shakespeare

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Fishing for History Friday Funhouse 2-9-2018

Fishing for History Friday Funhouse 2-9-2018

Fishing for History Friday Funhouse 2-9-2018; The Video of the Week

If you’ve never been introduced to Lee Sisson, you need to check out this short video to learn how he impacted Bagley Baits.

12 Thing I Would Buy If Only I Could Afford Them

This is a BEAST of a Heddon Musky Lure.

I’ve seen a lot of Bear Creek Decoys growing up in Northern Minnesota but I don’t know if I’ve seen any that were this popular!

A Gold Ambassadeur 5500C is a great find!

This early wood minnow (possibly Woods?) has gotten a lot of interest.

I’ve always felt the Shakespeare underwater minnows like this Kazoo 3-Hook were greatly underrated.

You won’t find a nicer Horton Meek #5 combo than this one!

English made baits are always fun to collect and this old Devon is no exception.

This Don Musso Needlefish is a rare example of saltwater lure craftsmanship.

Several things I like about this Zangi 3V. First, its a classic Italian spinning reel. Second, its in a Taico box — a company best known for cheap Japanese imports. The American Import Co. (TAICO) did in fact import tackle from around the globe, not just Japan.

An old brass clamp […]

2018-02-09T12:33:43+00:00 February 9th, 2018|0 Comments

Shakespeare Evolution Lure

Shakespeare Evolution Lure

The Shakespeare Evolution Lure was one of Shakespeare’s earliest lures being first introduced in in 1902. There were a few versions of the lure which also corresponded to a few different length measurements. Shakespeare in their first catalog made its lures almost out of opposing or different materials. Its Revolution and Worden Bucktail line up out of metal and its Sure Lure and Evolution out of rubber. The lure shown in the gallery is the second version having the straightened box swivel and the earliest having a floppy box swivel. Both versions having a forward and rear spinner to keep the lure straight upon retrieval. The Evolution lure featured two treble hooks coming off the pectoral or abdomen portion of the antique lure and the rear of the lure having one hanging off the tail. The lure was made of a painted rubber to look like a shiner minnow with eyes and two red gill marks.

In my 1916 Shakespeare Antique Lure Catalog they show it listed in 3 different sizes

No. 3GAE – Length of Body, 2 1/2″
No. 4GAE – Length of Body, 2 3/8″
No. 5GAE – Length of Body, 4″

Shakespeare lure collector and fellow NFLCC club member Dan Zemke added “In the later production years, it was named the “Shiner Minnow” and available in only one size, 2 3/8 inch, and one color, “shiner”, which is the color shown above. When ordering […]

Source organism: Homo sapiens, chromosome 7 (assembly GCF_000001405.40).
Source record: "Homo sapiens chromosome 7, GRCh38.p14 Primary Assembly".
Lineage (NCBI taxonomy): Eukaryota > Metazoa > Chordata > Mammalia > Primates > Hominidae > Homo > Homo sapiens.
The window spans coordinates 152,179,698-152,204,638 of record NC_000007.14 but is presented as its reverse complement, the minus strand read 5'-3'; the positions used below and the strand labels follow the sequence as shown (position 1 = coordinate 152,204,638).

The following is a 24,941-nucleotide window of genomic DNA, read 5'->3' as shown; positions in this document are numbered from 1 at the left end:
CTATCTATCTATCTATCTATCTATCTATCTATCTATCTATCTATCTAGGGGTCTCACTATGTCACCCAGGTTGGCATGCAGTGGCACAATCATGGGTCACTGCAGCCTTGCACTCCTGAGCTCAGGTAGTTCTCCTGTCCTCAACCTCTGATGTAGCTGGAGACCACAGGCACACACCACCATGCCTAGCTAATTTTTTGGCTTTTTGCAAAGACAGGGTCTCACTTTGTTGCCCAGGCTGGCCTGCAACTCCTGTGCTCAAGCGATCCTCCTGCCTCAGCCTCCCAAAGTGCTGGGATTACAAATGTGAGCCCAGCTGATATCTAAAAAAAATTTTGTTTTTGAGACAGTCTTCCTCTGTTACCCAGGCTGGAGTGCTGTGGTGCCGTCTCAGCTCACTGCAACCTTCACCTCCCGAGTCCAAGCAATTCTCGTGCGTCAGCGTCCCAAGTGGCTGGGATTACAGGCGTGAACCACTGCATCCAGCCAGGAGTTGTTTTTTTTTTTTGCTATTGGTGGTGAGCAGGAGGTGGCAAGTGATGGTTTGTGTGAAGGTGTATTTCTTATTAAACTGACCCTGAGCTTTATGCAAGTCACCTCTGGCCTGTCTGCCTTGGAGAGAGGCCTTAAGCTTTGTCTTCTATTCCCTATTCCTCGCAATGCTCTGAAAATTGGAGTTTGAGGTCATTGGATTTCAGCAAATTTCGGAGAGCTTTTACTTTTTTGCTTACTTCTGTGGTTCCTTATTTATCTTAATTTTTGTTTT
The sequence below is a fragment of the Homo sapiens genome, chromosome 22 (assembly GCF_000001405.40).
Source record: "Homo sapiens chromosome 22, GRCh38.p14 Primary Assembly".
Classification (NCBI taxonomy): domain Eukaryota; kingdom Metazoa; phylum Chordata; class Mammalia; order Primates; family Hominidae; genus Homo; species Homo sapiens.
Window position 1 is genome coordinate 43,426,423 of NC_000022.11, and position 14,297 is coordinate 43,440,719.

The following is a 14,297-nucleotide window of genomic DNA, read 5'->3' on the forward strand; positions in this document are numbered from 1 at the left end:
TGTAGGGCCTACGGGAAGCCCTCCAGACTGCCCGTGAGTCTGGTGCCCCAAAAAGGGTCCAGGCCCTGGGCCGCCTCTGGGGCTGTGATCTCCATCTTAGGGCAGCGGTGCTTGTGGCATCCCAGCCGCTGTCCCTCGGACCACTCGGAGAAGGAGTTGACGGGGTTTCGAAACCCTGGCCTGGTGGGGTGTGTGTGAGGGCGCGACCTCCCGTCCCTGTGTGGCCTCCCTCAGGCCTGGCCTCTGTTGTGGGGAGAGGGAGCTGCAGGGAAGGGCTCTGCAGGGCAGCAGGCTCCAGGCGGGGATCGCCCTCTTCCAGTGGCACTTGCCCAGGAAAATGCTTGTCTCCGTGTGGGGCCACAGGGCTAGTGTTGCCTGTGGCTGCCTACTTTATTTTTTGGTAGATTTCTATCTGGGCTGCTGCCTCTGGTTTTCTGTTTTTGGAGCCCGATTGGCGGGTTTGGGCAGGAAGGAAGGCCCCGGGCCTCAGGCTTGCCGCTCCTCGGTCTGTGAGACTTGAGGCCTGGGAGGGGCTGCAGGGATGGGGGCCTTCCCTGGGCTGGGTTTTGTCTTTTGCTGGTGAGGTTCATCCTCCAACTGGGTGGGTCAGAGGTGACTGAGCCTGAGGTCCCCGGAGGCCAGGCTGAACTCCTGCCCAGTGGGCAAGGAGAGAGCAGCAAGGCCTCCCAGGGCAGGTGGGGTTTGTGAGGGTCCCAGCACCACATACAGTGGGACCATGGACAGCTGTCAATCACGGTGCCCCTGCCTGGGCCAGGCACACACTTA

2018-01-27T09:33:56+00:00 January 14th, 2018|Comments Off on Shakespeare Evolution Lure

Tight Lines Tuesday Shakespeare’s Indian Silk Lines

Tight Lines Tuesday Shakespeare’s Indian Silk Lines

by John Etchieson

108 years ago in 1909 the William Shakespeare Jr. Tackle Company of Kalamazoo, Michigan adopted a new trade mark for its “Indian Silk Lines” using the profile of an Indian in a full feathered headdress. Many fishing tackle collectors today are familiar with the image of this Indian who appeared on the line spool labels of Shakespeare’s “Indian Silk Lines” (1909 – 1923), but few, if any, have ever known who the Indian might actually be.

My research into his identity has revealed that the Indian in question was none other than the famous Chief Red Cloud of the Oglala Lakota (one of the seven tribes of the Sioux nation). Chief Red Cloud (1822 – 1909) was a renowned warrior and highly respected leader and later a diplomat between the Sioux nation and Washington D C. The announcement of Red Cloud’s death and the recognition of his many accomplishments were printed in many newspapers across the country. The Shakespeare Tackle Company continued to honor him on their fishing line spool labels for 13 more years following his death.

Comments or questions may be sent to John at johnsetch@aol.com

2017-10-24T07:16:44+00:00 October 24th, 2017|Comments Off on Tight Lines Tuesday Shakespeare’s Indian Silk Lines

Tight Lines Tuesday Ace Hardware by Shakespeare

Tight Lines Tuesday Ace Hardware by Shakespeare

by John Etchieson
Here is a rare 80 year old ACE STORES “QUALITY” brand Japan silk casting line from 1937 that was manufactured by the Shakespeare Tackle Company. In 1924, to increase buying power and profits, entrepreneurs Richard Hesse, E. Gunnard Lindquist, Frank Burke and Oscar Fisher united their Chicago, Illinois hardware stores into “Ace Stores”. The company was named after the ace fighter pilots of